Similar Smells:




21 thoughts on “FOHA: Forty years of helping animals

  1. Wow A.J. – what a great place! No wonder you wanted to feature it for Blog the Change Day. I love the concept of cageless shelters – to me, it seems like a much better living arrangement for the dogs and cats. They can become socialized to other animals, and thereby become more “adoptable” to people considering a second (third or fourth) pet. I also love that they take FIV+ cats – there are so few places that do. Thanks for participating in Blog the Change Day and for being part of Team BTC!
    Vicki Cook recently posted..January 15: Blog the Change Day

  2. FOHA sounds like a wonderful place, if I lived in the area I’m sure I’d volunteer there. It sounds exactly like the kind of place I myself would like to have some day and a great model for other rescues.

    We have Our Companions, they are just being built on 40 acres not too far from us, I have to figure out a way to get involved.

    Great post and thank you for sharing, they are very lucky to have you as a volunteer!!
    Jodi recently posted..Wild Heart Ranch

  3. Great post! FOHA sounds like a fantastic organization that deserves more recognition for what they do and how they treat their shelter pets.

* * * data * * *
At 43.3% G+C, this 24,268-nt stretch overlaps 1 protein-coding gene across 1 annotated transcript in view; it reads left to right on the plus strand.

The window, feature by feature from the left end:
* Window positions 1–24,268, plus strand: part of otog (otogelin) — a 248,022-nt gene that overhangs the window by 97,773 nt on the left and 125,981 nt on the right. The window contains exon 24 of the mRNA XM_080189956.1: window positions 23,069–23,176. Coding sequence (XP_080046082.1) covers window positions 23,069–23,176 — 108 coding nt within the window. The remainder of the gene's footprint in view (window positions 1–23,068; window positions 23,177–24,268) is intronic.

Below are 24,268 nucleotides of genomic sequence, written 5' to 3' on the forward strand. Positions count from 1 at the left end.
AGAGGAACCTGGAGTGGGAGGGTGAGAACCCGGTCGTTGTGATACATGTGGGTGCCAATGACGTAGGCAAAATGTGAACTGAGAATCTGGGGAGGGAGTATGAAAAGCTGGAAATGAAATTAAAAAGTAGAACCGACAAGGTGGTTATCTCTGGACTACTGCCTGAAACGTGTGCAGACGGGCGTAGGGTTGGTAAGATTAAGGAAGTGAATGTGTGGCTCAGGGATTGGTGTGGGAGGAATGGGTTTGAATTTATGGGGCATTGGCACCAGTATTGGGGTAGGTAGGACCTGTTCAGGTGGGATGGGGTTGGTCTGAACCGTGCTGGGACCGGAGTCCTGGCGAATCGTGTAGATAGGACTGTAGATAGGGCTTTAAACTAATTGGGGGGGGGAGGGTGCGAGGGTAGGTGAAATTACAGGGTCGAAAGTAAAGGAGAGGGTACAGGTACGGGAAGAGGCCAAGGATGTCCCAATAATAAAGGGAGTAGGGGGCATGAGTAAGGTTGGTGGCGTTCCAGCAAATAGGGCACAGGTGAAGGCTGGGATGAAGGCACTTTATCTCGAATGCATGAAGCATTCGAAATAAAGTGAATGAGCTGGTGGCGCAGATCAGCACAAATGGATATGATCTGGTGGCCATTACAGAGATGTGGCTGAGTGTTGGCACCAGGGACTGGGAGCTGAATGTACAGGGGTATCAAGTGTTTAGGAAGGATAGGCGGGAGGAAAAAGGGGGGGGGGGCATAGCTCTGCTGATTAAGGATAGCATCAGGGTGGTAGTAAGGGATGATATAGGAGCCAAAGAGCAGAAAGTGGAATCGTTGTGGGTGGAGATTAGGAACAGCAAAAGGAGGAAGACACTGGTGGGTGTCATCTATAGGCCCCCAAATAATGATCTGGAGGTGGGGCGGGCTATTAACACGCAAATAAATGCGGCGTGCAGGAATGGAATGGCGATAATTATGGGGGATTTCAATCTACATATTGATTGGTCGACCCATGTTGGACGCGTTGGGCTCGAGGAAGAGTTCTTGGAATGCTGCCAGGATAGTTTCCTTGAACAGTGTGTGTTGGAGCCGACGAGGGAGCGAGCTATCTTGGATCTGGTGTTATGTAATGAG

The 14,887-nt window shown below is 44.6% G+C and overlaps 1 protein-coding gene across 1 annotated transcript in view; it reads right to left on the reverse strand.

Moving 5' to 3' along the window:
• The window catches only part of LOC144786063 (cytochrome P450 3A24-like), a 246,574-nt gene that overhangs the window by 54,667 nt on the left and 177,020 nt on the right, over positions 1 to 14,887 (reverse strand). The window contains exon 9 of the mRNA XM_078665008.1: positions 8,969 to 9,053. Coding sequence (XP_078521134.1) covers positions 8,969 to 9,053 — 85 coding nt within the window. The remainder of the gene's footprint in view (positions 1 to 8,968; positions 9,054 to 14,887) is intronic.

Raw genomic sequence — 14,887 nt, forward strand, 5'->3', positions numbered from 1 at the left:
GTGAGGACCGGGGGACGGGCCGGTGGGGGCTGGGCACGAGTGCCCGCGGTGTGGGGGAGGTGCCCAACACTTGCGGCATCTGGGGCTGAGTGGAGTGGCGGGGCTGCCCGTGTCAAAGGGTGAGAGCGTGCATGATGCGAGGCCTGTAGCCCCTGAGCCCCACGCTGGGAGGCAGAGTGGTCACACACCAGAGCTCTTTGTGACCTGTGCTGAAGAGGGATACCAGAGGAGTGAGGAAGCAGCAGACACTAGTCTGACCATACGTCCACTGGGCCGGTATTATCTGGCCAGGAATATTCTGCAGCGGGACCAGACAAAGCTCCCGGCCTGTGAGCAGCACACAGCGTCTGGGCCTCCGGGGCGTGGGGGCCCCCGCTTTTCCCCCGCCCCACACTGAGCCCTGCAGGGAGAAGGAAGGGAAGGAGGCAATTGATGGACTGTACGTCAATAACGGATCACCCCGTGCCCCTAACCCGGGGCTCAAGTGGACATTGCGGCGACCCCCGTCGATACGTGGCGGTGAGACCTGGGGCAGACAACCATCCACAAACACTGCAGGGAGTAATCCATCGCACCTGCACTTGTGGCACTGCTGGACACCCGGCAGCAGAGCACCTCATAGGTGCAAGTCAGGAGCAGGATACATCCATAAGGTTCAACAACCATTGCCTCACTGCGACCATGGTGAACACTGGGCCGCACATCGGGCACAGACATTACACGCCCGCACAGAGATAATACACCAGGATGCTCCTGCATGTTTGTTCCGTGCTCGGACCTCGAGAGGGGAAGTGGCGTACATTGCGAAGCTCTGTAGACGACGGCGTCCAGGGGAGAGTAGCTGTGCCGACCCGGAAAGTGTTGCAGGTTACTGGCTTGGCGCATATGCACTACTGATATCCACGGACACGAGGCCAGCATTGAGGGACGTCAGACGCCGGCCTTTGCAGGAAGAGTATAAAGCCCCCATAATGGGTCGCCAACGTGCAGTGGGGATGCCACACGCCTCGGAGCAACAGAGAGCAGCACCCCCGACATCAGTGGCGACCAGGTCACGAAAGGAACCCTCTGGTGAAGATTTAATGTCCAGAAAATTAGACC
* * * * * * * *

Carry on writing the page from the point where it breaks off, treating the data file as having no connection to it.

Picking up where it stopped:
Grizzlebees here. As a former no-kill shelter dog resident, I spent over a year in an outdoor pen that wasn’t heated or air-conditioned and have to say, it sucked. It was better than the alternative to living alone in the wilderness but I think that more shelters should aspire to be like FOHA!

    Thanks for sharing!

    -Grizzlebees and Dillinger-

  4. Thanks for sharing the details about the rescue you’ve been volunteering with. I can see why you chose them. It’s quite an impressive organization. Do you know if they are involved with perpetuating their model out among other shelters? It sounds like we could learn something from them up here.
    Leslie recently posted..Saving the Satos – BtC4A

  5. No wonder you’re impressed with FOHA! It sounds like an exemplary organization – and one the pets might not be in any hurry to leave. BOL…. talk about nice digs!

    BTW…kudos to you on getting involved, imparting your gifts to benefit homeless pets. Now that’s truly awesome! 🙂

    Thank you for blogging the change for animals!
    Kim Thomas
    Team BtC4A
    KimT recently posted..Wordless Wednesday: Waitin’ on Some Real Snow

  6. I am so proud of you for dedicating so much time to helping such a valuable organization. You are the definition of knowing what it is to be the change you want to see and I have no doubt your community has benefited greatly as a result. Thank you for sharing their, and your, hard work!
    Kristine recently posted..Went to Bed. Took the Dog.

    • Aw… thank you, Kristine. I wish I was able to do more – compared to many of the volunteers, I’m only able to spend a very small amount of time helping out. I do like handling the Twitter account though – makes me feel like I’m able to be involved even when I can’t make it to the shelter.